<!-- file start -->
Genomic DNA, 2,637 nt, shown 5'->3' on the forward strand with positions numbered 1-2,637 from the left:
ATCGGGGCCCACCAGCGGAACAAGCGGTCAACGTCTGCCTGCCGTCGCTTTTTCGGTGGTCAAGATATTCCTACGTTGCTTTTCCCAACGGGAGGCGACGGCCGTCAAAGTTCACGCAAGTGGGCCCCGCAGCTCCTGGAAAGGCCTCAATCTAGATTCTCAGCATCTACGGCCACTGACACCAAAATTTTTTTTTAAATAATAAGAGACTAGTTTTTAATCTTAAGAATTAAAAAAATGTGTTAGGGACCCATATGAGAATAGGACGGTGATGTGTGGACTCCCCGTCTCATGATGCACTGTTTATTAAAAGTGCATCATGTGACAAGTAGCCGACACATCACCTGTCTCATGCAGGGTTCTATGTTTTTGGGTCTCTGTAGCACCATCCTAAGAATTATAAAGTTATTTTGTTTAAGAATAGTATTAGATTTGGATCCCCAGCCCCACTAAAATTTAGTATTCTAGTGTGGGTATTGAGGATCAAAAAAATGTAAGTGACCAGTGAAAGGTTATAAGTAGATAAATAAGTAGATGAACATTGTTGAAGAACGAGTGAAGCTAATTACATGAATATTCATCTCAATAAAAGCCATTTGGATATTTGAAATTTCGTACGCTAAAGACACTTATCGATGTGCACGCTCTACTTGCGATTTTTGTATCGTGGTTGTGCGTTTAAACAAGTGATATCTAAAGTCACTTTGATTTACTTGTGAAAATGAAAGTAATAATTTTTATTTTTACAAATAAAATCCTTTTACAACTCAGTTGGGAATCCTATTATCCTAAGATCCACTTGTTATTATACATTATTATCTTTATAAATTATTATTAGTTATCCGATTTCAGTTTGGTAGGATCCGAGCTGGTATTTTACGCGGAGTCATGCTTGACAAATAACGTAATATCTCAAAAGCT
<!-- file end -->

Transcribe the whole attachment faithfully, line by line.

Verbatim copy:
Genomic DNA, 2,637 nt, shown 5'->3' on the forward strand with positions numbered 1-2,637 from the left:
ATCGGGGCCCACCAGCGGAACAAGCGGTCAACGTCTGCCTGCCGTCGCTTTTTCGGTGGTCAAGATATTCCTACGTTGCTTTTCCCAACGGGAGGCGACGGCCGTCAAAGTTCACGCAAGTGGGCCCCGCAGCTCCTGGAAAGGCCTCAATCTAGATTCTCAGCATCTACGGCCACTGACACCAAAATTTTTTTTTAAATAATAAGAGACTAGTTTTTAATCTTAAGAATTAAAAAAATGTGTTAGGGACCCATATGAGAATAGGACGGTGATGTGTGGACTCCCCGTCTCATGATGCACTGTTTATTAAAAGTGCATCATGTGACAAGTAGCCGACACATCACCTGTCTCATGCAGGGTTCTATGTTTTTGGGTCTCTGTAGCACCATCCTAAGAATTATAAAGTTATTTTGTTTAAGAATAGTATTAGATTTGGATCCCCAGCCCCACTAAAATTTAGTATTCTAGTGTGGGTATTGAGGATCAAAAAAATGTAAGTGACCAGTGAAAGGTTATAAGTAGATAAATAAGTAGATGAACATTGTTGAAGAACGAGTGAAGCTAATTACATGAATATTCATCTCAATAAAAGCCATTTGGATATTTGAAATTTCGTACGCTAAAGACACTTATCGATGTGCACGCTCTACTTGCGATTTTTGTATCGTGGTTGTGCGTTTAAACAAGTGATATCTAAAGTCACTTTGATTTACTTGTGAAAATGAAAGTAATAATTTTTATTTTTACAAATAAAATCCTTTTACAACTCAGTTGGGAATCCTATTATCCTAAGATCCACTTGTTATTATACATTATTATCTTTATAAATTATTATTAGTTATCCGATTTCAGTTTGGTAGGATCCGAGCTGGTATTTTACGCGGAGTCATGCTTGACAAATAACGTAATATCTCAAAAGCT